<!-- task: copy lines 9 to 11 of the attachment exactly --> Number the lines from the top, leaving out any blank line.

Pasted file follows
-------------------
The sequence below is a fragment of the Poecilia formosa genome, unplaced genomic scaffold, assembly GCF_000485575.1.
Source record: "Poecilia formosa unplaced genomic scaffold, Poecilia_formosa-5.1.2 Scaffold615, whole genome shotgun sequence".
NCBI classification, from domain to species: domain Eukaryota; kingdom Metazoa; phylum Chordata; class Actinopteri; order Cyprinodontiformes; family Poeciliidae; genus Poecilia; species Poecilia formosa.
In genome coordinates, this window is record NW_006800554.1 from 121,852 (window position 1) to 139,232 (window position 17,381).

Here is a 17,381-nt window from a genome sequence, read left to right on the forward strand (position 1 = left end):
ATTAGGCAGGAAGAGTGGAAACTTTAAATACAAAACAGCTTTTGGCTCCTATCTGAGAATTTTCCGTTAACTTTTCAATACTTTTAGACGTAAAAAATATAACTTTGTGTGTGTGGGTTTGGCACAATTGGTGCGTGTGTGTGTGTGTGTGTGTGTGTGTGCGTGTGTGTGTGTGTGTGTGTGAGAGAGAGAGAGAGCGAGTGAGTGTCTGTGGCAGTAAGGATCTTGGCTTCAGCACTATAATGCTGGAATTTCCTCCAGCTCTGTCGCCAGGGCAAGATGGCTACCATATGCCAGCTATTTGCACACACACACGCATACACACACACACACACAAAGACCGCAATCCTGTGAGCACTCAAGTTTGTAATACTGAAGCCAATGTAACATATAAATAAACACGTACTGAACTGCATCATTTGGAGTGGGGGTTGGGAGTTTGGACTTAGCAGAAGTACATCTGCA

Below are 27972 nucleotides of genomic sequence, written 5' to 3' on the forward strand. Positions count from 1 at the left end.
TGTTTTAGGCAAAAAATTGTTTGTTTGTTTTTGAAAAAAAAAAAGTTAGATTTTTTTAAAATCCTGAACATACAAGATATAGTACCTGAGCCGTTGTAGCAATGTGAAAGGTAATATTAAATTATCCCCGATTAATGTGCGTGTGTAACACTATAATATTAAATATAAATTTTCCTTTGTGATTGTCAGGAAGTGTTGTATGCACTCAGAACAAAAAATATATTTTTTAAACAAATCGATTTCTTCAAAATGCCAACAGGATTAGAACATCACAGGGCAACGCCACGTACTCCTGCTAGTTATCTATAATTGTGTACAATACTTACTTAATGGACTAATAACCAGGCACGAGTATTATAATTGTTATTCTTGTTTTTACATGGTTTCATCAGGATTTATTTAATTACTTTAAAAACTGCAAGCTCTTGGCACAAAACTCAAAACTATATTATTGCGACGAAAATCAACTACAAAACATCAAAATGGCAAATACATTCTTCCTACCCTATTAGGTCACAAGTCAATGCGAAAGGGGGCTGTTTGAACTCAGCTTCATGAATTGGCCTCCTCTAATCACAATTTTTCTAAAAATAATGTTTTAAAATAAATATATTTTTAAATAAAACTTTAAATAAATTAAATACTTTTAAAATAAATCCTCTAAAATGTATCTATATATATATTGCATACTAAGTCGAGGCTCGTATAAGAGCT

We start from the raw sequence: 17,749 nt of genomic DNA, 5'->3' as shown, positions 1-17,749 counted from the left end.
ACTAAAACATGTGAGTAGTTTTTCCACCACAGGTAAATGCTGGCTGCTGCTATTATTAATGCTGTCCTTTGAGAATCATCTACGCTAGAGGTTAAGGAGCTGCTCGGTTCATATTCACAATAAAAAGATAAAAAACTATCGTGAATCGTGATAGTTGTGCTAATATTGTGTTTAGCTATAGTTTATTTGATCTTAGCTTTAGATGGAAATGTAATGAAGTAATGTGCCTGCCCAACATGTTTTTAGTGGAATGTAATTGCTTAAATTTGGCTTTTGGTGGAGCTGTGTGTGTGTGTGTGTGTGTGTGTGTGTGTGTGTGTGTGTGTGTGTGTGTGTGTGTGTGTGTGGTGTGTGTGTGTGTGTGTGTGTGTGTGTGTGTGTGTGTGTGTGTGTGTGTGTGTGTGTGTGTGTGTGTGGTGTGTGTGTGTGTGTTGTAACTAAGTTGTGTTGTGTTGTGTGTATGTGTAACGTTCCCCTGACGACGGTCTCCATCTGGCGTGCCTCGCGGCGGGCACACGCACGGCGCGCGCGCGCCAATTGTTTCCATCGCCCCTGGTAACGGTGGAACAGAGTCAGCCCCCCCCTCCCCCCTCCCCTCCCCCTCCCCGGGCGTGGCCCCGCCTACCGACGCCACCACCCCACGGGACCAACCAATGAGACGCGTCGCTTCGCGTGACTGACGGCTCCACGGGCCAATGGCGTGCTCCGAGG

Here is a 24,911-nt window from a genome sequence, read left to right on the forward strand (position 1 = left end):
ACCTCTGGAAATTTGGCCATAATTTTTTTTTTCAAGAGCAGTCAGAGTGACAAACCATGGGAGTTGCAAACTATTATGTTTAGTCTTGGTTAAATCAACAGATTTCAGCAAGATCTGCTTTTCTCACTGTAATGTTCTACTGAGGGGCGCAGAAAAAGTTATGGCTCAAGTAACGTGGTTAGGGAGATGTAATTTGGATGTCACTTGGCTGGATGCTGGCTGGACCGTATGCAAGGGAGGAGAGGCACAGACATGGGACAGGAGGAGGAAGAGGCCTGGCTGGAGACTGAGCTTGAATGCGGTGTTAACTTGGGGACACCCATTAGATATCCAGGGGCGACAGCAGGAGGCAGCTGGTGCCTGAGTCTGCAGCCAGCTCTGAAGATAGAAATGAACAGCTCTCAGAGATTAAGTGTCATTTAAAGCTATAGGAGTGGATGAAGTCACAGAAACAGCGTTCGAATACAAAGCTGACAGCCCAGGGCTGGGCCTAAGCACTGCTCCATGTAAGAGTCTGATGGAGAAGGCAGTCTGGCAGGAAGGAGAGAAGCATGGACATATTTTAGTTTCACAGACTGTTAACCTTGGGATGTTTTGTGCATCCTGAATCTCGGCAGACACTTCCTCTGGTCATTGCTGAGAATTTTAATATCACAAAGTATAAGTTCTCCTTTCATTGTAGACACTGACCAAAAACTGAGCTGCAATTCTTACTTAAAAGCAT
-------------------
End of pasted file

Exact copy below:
We start from the raw sequence: 17,749 nt of genomic DNA, 5'->3' as shown, positions 1-17,749 counted from the left end.
ACTAAAACATGTGAGTAGTTTTTCCACCACAGGTAAATGCTGGCTGCTGCTATTATTAATGCTGTCCTTTGAGAATCATCTACGCTAGAGGTTAAGGAGCTGCTCGGTTCATATTCACAATAAAAAGATAAAAAACTATCGTGAATCGTGATAGTTGTGCTAATATTGTGTTTAGCTATAGTTTATTTGATCTTAGCTTTAGATGGAAATGTAATGAAGTAATGTGCCTGCCCAACATGTTTTTAGTGGAATGTAATTGCTTAAATTTGGCTTTTGGTGGAGCTGTGTGTGTGTGTGTGTGTGTGTGTGTGTGTGTGTGTGTGTGTGTGTGTGTGTGTGTGTGTGTGGTGTGTGTGTGTGTGTGTGTGTGTGTGTGTGTGTGTGTGTGTGTGTGTGTGTGTGTGTGTGTGTGTGTGGTGTGTGTGTGTGTGTTGTAACTAAGTTGTGTTGTGTTGTGTGTATGTGTAACGTTCCCCTGACGACGGTCTCCATCTGGCGTGCCTCGCGGCGGGCACACGCACGGCGCGCGCGCGCCAATTGTTTCCATCGCCCCTGGTAACGGTGGAACAGAGTCAGCCCCCCCCTCCCCCCTCCCCTCCCCCTCCCCGGGCGTGGCCCCGCCTACCGACGCCACCACCCCACGGGACCAACCAATGAGACGCGTCGCTTCGCGTGACTGACGGCTCCACGGGCCAATGGCGTGCTCCGAGG

Here is a 24,911-nt window from a genome sequence, read left to right on the forward strand (position 1 = left end):